• Bernard Pelletier (1761 – 1797) began to manufacture phosphorus on large scale (3200 ounces/year) using the process proposed by Gahn and Scheele  for a small market of lights, theatrical uses and flame proofing.


Ref:  R. Gilmour – Phosphoric Acid, Purification, Uses, Technology & Economics  (Boca Raton, FL, CRC Press, 2014)

Production of Phosphorous in Europe – 19th Century

  • In 1818, Coignet & Cie, was founded in Lyon, France to manufacture gelatin and glue by treating bone with hydrochloric acid and became a manufacturer of pure phosphorus and a major manufacturer of matches. Later Coignet improved the Pelletier Process of making bone ash, acidifying it with sulfuric acid to make phosphoric acid and then converting it to phosphorous.
  • All over France, kilns were built for the calcination of bones and in the 1840’s export from France to England was 4500 kg.
  • In 1855, Arthur Albright and John Wilson founded Albright and Wilson, Ltd in Oldbury, England. Still using what was basically the Pelletier process, Albright & Wilson produced 1 ton of phosphorous from 10 tons of bone ash – an impressive 80% yield.

Advertisement with view of plant for manufacturing superphosphate about 1867

  • Bone became increasingly hard to source.  In 1870, Albright and Wilson imported sombrerite, a phosphate rock of guano origin from the West Indies.  Guano is derived from the excrement of seabirds and bats.
  • In 1880, Albright & Wilson production was 450 tons.  The latter half of the 19th century would see a dash to secure guano as a  phosphate source.


Ref:  R. Gilmour – Phosphoric Acid, Purification, Uses, Technology & Economics  (Boca Raton, FL, CRC Press, 2014)

Matches  & Phosphorous

  • Prior to the use of matches, fires were obtained using a burning glass (a lens) to focus the sun on tinder, a method that could only work on sunny days, or by igniting tinder with sparks produced by striking flint and steel.
  • The first matches were made in Paris in 1805 and the head of the match consisted of a mixture of potassium chlorate, sulfur, sugar, and rubber. The match was ignited by dipping its tip in a small asbestos bottle filled with sulfuric acid. This kind of chemical match was expensive and its usage was dangerous, and did not become common.
  • Friction matches known as Lucifers were invented in 1831. These matches had a number of problems – an initial violent reaction, an unsteady flame and unpleasant odor and fumes. Lucifers could ignite explosively, sometimes throwing sparks a considerable distance.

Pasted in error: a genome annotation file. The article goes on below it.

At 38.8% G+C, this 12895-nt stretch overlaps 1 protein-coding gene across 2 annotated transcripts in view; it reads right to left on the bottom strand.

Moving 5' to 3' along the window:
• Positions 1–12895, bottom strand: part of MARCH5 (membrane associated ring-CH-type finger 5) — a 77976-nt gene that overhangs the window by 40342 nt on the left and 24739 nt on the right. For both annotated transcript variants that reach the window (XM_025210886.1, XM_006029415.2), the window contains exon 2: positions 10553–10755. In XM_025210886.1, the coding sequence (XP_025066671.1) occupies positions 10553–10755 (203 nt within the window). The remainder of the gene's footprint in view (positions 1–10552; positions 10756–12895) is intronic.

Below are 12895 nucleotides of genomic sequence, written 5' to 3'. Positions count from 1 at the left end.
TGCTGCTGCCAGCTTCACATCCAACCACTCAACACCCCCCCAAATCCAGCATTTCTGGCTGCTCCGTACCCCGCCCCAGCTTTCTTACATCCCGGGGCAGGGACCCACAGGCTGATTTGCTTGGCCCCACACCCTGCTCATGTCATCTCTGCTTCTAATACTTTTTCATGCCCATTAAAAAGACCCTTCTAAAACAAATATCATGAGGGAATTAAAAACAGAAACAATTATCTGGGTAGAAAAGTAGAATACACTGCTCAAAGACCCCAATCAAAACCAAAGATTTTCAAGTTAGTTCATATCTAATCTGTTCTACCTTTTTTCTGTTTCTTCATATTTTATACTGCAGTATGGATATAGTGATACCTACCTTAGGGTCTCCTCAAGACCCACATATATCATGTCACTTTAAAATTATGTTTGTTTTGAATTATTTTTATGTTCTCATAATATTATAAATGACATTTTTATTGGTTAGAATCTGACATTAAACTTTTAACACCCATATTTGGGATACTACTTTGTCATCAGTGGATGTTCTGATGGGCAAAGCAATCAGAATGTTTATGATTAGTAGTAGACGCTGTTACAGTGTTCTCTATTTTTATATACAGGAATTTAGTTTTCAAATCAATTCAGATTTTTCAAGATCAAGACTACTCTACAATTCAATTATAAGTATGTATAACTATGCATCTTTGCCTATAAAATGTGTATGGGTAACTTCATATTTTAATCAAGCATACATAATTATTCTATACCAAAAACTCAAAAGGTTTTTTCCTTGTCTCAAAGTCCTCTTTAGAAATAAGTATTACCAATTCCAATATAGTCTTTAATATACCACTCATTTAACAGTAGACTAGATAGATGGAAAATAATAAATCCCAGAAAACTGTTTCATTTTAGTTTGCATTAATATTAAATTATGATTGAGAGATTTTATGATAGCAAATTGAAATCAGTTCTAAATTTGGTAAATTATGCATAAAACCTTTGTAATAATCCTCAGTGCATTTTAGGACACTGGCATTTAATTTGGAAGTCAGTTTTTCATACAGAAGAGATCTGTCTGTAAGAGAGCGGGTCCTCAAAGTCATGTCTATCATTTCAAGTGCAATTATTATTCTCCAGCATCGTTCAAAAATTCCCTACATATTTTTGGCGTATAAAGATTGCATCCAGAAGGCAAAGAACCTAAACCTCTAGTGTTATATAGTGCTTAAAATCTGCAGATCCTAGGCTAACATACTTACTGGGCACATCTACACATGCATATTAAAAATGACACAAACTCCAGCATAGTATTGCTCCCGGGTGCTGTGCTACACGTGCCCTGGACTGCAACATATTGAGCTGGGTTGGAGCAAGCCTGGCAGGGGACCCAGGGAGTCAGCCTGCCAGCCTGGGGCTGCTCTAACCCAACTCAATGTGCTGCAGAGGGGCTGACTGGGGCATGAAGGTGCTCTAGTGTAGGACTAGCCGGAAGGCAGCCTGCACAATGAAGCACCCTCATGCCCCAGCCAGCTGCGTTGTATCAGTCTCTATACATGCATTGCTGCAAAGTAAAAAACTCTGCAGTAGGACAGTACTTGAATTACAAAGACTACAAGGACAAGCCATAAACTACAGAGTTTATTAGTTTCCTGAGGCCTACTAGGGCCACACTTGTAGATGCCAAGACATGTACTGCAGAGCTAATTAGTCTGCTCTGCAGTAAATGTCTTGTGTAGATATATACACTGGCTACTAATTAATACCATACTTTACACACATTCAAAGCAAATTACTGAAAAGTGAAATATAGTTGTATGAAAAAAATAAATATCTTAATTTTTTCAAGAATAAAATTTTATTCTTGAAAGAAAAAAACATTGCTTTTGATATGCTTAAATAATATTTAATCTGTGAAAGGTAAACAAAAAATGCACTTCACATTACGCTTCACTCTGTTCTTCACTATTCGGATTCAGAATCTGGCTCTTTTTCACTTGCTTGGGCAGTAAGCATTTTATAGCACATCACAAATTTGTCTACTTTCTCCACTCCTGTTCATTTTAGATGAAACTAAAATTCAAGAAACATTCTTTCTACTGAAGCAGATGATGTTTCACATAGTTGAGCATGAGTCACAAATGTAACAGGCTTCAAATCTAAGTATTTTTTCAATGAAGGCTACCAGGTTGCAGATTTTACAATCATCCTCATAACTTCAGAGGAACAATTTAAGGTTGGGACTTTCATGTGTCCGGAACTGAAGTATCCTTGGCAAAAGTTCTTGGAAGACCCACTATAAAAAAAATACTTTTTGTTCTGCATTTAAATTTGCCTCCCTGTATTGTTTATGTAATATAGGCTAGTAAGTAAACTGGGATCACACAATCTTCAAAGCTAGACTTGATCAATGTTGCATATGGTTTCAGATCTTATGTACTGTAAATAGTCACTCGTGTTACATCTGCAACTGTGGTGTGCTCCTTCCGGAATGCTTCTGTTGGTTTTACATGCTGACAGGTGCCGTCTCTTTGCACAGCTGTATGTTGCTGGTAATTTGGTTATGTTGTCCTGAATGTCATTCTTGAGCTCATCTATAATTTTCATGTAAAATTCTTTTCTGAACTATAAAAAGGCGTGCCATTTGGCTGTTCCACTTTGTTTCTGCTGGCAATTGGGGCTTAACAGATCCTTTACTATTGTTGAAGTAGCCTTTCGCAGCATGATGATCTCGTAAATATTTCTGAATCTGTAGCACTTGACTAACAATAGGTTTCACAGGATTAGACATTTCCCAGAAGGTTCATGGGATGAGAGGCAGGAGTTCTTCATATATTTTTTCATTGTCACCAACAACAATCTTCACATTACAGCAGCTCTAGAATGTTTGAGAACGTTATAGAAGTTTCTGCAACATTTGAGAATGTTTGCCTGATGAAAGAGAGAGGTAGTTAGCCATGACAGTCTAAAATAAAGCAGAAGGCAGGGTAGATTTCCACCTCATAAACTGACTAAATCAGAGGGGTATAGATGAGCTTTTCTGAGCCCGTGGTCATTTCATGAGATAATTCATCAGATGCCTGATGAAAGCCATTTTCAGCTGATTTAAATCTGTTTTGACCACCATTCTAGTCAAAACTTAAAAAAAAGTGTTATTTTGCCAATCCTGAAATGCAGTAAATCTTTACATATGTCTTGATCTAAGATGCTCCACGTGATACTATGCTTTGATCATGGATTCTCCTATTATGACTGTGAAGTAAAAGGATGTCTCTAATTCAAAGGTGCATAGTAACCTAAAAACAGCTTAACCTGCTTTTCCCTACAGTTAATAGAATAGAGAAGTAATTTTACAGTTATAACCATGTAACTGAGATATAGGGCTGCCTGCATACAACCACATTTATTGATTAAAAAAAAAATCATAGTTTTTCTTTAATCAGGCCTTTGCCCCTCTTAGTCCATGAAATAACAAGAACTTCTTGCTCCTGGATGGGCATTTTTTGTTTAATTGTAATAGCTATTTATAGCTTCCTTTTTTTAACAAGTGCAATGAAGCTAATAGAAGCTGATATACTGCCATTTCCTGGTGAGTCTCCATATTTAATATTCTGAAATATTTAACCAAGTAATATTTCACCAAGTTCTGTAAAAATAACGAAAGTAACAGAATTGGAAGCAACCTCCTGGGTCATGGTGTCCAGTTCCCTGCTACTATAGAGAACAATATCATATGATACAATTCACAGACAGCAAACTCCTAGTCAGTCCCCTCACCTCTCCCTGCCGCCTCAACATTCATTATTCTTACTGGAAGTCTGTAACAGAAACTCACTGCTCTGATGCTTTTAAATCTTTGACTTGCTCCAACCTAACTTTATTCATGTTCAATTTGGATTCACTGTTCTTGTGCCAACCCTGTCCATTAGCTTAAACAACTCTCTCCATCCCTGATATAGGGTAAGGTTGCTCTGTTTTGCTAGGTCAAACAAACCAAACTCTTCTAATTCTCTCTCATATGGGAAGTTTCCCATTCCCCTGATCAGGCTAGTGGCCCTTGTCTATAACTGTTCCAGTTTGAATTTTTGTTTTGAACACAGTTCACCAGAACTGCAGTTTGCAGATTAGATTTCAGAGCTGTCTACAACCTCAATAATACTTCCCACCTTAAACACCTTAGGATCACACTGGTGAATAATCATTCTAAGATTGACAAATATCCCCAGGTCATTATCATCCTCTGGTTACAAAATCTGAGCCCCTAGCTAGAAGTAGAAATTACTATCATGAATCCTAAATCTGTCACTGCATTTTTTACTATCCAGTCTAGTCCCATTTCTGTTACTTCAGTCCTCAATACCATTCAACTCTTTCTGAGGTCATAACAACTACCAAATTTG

• Lucifers were however quickly replaced after the discovery in 1830 by Frenchman Charles Sauria who substituted the antimony sulfide with white phosphorus. Unfortunately, those involved in the manufacture of the new phosphorus matches were afflicted with phossy jaw and other bone disorders.
  • Two French chemists, Henri Savene and Emile David Cahen, proved in 1898 that the addition of phosphorus sesquisulfide meant that the substance was not poisonous, that it could be used in a “strike-anywhere” match, and that the match heads were not explosive.
  • Albright and Wilson, began to produce phosphorus sesquisulfide matches commercially. The company developed a safe means of making commercial quantities of phosphorus sesquisulfide in 1899 and started selling it to match manufacturers.
  • The  match was one of history’s notable products and it transformed the phosphorous industry at the end of the 19th century.  There was now a substantial market for phosphorous production and so phosphorous production moved up to industrial scale.

Dipping of Matchsticks in France, about 1870. (The frame holds matches so that one end protrudes at the bottom and is lowered over a pan of molten sulfur. The sulfur covered matches are then dropped into a phosphorous paste.)


Pan for dipping matchsticks into phosphorous paste, about 1870. (A – matches, B – water bath, C – frame, D – plate, E – phosphorous paste, F – oven)

Ref:  R. Gilmour – Phosphoric Acid, Purification, Uses, Technology & Economics  (Boca Raton, FL, CRC Press, 2014)